Hitler and the Nazi party

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Grace Goodwin
Hitler and the Nazi party
Adolf Hitler was born in Austria in 1889 and both his parents died when he was
young. His father died when he was 14 and his mother when he was 18. Some say that
Hitler's hatred of Jews began when he blames the Jewish doctor looking after his
mother, for her death. Hitler had little education and no job but applied to the Royal
Academy of art in Vienna. He was rejected by them and forced to live in hostels and to
take whatever work he could find. He developed a strong interest in politics and he
supported Nationalist parties. He developed a dislike of foreigners and Jewish people.
In 1913, he left Austria to live in Munich and when WW1 broke out, he joined the
army. He was wounded twice in action and promoted in corporal. He also was
awarded the Iron Cross.
GWP/Nazi party
After WW1, Hitler returned to Germany as a spy for political parties. One of the parties
he investigated was the German Workers party. The GWP was only a small group who
were Nationalist, Socialist and Anti-Semitic. Hitler found that he agreed with their
policies and joined. He soon became leader of the party. He changed the parties name
to the Nationalist, Socialist German workers party.(Nazi party)
In 1921, Hitler set up a private army called the SS whose members were young men
and soldiers. Their role was to protect the Nazi party but they were known to attack
other political parties. Hitler developed the swastika, which became the symbol of the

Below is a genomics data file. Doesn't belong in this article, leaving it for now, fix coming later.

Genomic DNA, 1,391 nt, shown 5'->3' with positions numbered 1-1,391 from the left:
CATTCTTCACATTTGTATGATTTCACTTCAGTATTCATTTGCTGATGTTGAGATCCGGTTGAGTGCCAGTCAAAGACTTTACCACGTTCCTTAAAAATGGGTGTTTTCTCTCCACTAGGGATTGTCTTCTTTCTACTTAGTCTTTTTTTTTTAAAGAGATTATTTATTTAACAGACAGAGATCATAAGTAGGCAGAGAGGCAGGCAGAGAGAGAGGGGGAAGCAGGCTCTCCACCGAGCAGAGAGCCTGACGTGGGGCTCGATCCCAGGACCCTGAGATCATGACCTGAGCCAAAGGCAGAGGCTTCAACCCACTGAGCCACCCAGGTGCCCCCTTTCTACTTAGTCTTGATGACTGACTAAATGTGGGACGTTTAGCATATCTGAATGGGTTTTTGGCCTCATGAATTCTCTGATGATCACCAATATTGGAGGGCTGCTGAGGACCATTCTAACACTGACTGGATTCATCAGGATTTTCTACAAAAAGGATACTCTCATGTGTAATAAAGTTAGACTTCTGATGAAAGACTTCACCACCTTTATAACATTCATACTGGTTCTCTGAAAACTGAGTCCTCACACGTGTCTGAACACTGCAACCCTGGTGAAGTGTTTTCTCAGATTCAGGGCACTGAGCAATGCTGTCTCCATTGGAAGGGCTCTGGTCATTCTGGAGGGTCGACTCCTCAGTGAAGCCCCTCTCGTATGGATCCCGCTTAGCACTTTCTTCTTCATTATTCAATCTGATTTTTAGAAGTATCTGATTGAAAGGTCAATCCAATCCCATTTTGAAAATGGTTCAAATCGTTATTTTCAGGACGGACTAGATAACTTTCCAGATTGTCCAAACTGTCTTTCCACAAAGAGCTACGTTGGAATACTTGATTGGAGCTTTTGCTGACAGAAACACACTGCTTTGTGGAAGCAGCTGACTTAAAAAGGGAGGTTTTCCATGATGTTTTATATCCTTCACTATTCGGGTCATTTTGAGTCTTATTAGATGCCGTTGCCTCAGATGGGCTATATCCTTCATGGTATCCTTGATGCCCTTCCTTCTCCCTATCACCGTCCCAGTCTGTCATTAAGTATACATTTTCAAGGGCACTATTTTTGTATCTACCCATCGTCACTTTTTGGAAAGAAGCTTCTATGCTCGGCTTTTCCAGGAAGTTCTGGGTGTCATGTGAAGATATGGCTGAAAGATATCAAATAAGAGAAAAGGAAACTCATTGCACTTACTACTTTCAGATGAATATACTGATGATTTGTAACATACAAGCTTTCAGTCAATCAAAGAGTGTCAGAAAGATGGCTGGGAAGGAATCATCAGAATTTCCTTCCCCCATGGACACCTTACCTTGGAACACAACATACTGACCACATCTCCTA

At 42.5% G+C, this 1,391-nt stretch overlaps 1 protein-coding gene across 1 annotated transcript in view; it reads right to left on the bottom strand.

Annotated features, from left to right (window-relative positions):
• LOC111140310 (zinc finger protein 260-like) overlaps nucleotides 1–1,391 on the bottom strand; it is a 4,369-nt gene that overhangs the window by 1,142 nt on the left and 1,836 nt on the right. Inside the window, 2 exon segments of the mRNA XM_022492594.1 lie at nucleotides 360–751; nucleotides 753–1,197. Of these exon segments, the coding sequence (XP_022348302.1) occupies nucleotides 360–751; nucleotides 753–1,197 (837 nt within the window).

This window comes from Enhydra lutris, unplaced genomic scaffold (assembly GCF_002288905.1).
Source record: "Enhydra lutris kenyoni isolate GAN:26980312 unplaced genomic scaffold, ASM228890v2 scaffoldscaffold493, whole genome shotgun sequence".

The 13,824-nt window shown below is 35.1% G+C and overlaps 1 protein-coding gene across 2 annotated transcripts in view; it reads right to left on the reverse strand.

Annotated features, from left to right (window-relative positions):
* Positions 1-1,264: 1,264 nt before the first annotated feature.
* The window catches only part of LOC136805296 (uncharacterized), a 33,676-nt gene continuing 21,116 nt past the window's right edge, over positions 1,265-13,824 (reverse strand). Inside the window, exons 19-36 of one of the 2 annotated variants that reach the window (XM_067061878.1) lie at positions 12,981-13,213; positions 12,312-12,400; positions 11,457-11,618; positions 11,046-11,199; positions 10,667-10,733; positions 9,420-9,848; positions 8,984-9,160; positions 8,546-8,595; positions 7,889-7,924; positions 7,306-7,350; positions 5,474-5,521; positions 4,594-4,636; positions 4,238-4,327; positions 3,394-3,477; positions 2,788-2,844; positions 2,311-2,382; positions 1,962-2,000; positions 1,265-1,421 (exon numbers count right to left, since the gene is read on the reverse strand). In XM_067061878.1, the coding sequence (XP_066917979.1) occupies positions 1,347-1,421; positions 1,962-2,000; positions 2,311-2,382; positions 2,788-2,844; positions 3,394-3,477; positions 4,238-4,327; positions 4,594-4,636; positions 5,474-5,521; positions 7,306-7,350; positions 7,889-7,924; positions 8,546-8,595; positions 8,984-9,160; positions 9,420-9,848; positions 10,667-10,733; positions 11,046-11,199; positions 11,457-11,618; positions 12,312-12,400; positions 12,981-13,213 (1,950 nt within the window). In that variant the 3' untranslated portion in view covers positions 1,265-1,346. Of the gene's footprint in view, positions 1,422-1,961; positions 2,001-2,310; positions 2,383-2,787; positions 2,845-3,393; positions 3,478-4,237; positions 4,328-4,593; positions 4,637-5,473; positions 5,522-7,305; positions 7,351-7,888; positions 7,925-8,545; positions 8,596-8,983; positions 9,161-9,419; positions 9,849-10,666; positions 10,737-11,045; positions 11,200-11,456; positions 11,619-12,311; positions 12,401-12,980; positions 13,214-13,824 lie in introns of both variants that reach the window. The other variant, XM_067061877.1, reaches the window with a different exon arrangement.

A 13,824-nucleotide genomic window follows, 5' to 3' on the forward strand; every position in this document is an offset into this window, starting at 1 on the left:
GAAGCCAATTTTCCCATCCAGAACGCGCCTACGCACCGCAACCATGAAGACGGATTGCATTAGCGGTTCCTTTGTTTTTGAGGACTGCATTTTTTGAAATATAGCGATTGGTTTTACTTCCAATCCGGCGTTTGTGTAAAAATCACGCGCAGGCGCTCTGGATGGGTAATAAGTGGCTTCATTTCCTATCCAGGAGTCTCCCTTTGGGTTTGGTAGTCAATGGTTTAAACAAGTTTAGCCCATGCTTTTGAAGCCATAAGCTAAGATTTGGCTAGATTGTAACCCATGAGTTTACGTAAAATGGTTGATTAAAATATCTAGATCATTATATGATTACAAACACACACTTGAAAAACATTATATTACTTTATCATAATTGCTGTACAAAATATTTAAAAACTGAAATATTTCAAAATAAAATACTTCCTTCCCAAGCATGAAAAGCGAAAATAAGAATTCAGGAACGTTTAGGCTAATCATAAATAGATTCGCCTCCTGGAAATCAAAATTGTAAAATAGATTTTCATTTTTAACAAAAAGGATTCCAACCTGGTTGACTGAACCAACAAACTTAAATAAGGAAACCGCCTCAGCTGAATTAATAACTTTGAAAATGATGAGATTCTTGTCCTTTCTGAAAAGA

party. Rich people who hoped that Hitler could stop the communists funded the party.
Nazi ideology
The Nazi party had ideas that appealed to everyone. In 1920, they set out their
25-point programme, which included:
Unifying all Germans into one country
Abolishing the treaty of Versailles
Gaining more land and colonies to feed the people
Expel immigrants
Improve pensions
Demand a strong central government
Give tenant farmers the right to own their land
These policies appealed to different sectors of society. The most popular point was
abolishing the treaty of Versailles, nearly every German was angry at being blamed for
the war.
Munich Putsch
The Nazi party was slowly gaining in popularity (the membership of the Nazi Party
grew from 6,000 to 55,000 in 1923).and in 1923 Hitler was convinced that he could
win a putsch due to Germanys terrible economic state. He has support from army
officials such as General Ludendorff. In Nov 1923, the Nazi party attacked and seized
key positions in Munich. However the authorities were alerted to the attack and Hitler

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